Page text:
VIRTUAL WALK-THROUGH: Volcano! Mount St. Helens in Art

VIRTUAL WALK-THROUGH: Volcano! Mount St. Helens in Art


May the 18th, 1980 was one of the epic days
in the history of the Pacific Northwest, at least in the modern history of the Pacific
Northwest. The exhibition is the first survey of images
of Mount St. Helens, and related matters, that’s ever been undertaken. Volcanoes can make really beautiful mountains
and that’s particularly true of stratovolcanoes like Mount St. Helens and like Mount Hood. Volcanoes that are built up very slowly in
layers, or strata, so that they form these beautiful conical shapes rising majestically from the
horizon. The triangle is one of the perfect geometric
forms. And so these stratovolcanoes have attracted
artists wherever volcanoes are located. In opposition to the period before 1980, Mount
St. Helens never got so much attention from artists until it blew, and then it started
getting quite a bit. Henk Pander has been Portland’s history painter
for more than 50 years now. And when the mountain blew, he was completely
taken with it. And he’s one of the Portland artists who made
it a long lasting subject in his art, both the eruptions and the aftermath. Photography was the ideal medium, it can simultaneously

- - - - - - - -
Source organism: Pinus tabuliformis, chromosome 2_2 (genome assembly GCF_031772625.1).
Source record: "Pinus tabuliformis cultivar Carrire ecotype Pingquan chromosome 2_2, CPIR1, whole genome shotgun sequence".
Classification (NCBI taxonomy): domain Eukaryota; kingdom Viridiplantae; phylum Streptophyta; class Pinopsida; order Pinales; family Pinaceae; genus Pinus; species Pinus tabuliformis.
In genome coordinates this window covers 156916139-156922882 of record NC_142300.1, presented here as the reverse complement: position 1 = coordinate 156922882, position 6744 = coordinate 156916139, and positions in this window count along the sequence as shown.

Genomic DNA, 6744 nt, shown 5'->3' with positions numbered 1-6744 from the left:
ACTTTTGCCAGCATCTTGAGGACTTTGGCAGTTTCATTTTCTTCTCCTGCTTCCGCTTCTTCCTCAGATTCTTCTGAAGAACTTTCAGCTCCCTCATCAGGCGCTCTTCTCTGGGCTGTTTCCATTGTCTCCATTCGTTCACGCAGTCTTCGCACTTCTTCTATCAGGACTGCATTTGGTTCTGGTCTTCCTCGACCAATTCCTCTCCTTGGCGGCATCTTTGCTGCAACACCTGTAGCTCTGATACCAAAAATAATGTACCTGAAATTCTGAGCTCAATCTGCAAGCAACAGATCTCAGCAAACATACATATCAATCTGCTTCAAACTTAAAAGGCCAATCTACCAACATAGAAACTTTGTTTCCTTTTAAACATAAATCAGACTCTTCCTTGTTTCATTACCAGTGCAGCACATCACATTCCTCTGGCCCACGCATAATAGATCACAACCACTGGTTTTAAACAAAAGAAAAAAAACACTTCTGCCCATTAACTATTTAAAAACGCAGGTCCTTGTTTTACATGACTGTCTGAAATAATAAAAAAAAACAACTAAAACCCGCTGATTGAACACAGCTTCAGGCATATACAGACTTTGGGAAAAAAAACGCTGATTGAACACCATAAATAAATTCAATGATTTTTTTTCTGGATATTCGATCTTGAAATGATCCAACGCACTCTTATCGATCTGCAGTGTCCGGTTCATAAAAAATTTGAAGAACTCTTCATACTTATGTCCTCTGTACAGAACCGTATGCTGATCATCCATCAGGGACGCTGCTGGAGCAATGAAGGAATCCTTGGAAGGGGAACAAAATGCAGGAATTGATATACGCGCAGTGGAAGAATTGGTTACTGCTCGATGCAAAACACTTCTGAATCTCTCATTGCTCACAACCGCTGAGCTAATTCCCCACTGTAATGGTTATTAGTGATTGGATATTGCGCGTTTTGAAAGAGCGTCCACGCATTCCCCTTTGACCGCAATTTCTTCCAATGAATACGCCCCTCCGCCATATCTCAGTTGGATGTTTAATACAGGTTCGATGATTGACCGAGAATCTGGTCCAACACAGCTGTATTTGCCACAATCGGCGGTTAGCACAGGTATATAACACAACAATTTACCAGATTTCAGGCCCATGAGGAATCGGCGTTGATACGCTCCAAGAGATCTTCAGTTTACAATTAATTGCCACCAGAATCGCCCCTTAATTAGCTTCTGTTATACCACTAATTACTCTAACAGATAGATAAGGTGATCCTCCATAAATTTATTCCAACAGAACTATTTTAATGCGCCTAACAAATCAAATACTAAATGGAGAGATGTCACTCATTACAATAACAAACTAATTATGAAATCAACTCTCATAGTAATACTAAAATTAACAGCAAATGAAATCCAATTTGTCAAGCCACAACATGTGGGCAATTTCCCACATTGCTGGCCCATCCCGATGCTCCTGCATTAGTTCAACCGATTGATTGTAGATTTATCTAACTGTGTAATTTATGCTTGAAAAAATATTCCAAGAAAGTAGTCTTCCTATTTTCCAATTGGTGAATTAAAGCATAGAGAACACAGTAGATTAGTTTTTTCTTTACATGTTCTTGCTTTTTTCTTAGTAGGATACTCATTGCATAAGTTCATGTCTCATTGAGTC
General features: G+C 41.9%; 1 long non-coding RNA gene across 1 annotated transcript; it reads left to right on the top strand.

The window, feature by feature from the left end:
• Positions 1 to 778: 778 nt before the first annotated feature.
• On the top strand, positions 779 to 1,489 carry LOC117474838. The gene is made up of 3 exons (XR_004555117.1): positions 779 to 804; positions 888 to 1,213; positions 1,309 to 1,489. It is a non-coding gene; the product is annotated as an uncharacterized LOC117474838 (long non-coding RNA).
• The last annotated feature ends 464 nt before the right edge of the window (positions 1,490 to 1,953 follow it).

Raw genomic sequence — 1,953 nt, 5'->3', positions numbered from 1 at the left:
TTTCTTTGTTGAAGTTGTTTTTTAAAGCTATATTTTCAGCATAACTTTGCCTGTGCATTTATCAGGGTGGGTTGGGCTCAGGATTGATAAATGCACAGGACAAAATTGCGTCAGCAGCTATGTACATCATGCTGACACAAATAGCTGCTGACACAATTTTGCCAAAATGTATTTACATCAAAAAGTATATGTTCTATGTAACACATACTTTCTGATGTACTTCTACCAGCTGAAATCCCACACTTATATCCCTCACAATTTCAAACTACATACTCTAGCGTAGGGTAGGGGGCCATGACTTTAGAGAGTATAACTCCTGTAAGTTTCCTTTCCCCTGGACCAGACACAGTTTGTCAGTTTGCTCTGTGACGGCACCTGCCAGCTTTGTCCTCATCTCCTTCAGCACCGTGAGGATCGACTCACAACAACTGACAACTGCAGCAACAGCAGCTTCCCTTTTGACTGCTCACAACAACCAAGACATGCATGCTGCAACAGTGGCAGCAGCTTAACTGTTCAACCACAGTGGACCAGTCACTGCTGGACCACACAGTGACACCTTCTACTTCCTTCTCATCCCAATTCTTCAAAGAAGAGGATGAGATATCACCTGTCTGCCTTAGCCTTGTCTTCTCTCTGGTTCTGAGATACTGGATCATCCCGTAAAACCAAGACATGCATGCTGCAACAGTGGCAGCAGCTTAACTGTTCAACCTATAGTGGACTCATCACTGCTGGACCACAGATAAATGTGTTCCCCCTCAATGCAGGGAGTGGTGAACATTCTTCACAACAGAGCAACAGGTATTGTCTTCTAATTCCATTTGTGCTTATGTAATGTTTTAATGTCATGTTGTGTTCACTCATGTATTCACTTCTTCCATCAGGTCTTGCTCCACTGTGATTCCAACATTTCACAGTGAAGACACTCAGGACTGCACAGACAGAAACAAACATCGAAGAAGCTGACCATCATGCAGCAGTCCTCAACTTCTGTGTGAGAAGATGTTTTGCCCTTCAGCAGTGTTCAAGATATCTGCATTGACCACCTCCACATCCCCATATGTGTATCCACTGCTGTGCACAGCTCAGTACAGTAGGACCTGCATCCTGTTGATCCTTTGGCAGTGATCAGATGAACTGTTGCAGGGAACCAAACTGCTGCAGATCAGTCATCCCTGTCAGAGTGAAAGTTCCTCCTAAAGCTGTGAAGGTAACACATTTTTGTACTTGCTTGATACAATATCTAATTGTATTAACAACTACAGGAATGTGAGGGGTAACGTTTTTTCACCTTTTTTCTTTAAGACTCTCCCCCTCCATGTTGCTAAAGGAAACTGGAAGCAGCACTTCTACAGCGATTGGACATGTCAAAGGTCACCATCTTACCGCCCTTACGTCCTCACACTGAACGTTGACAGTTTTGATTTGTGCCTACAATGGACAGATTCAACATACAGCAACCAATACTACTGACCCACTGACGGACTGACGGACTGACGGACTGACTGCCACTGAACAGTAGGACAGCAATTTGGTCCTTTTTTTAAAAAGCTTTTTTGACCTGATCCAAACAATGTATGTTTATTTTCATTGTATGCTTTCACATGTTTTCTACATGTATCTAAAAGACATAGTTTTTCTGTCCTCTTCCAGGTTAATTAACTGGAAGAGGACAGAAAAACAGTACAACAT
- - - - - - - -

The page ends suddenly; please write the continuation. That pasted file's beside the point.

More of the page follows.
depict vast vistas, and fine detail, and minute variations in light. And black and white photography was even more
ideal for the subject because of course the lush green and blue of the landscape became
monochrome after the eruption. I read in Ursula Le Guin’s wonderful essay
“Coming Back to the Lady”, she referred to Mount St. Helens as the Lady, and she was
more than a bit obsessed with it. But I learned from that essay that she made
pastels and drawings of Mount St. Helens, so those are part of the exhibition as well. The last room of the exhibition deals with
Mount St. Helens as an active landscape. A landscape that is ever-changing. This last room of the exhibition treats some
of the beautiful new landscapes that were created by the eruption. Volcano! Mount St. Helens in Art explores a great cycle
of volcanic destruction and regeneration, through images that record the majestic mountain
before 1980, through artists’ responses to nature’s most visually spectacular display
of power, and finally, images that show the strong resurgence of life in the intervening
years.

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